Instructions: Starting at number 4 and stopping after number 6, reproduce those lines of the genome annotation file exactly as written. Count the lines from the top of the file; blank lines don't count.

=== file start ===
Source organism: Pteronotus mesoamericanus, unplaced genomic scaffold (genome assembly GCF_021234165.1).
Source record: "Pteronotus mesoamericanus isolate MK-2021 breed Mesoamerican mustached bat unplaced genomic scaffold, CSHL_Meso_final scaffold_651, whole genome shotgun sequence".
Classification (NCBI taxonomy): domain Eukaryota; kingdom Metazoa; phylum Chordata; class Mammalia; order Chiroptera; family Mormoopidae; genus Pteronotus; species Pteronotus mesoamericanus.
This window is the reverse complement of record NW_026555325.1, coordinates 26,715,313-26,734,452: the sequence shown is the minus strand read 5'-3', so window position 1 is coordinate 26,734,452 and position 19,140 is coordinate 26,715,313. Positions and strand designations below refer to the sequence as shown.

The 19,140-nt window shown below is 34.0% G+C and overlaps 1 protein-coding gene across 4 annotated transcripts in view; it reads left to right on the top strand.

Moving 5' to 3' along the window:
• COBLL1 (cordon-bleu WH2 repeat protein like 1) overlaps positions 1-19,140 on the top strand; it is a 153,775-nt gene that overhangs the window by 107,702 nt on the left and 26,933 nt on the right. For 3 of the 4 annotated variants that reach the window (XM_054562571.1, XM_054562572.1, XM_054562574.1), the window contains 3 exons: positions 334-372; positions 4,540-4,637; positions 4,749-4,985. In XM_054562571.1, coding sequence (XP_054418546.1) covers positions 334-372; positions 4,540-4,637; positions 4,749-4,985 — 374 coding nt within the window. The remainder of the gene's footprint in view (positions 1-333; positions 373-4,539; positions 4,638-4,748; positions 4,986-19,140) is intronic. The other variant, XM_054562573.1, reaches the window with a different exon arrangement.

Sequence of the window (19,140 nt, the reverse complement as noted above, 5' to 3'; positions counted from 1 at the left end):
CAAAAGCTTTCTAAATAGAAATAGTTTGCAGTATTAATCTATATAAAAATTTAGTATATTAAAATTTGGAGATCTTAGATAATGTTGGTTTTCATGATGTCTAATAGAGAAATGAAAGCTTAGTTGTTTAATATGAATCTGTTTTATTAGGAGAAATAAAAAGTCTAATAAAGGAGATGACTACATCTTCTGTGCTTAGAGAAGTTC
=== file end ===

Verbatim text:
This window is the reverse complement of record NW_026555325.1, coordinates 26,715,313-26,734,452: the sequence shown is the minus strand read 5'-3', so window position 1 is coordinate 26,734,452 and position 19,140 is coordinate 26,715,313. Positions and strand designations below refer to the sequence as shown.

The 19,140-nt window shown below is 34.0% G+C and overlaps 1 protein-coding gene across 4 annotated transcripts in view; it reads left to right on the top strand.

Moving 5' to 3' along the window: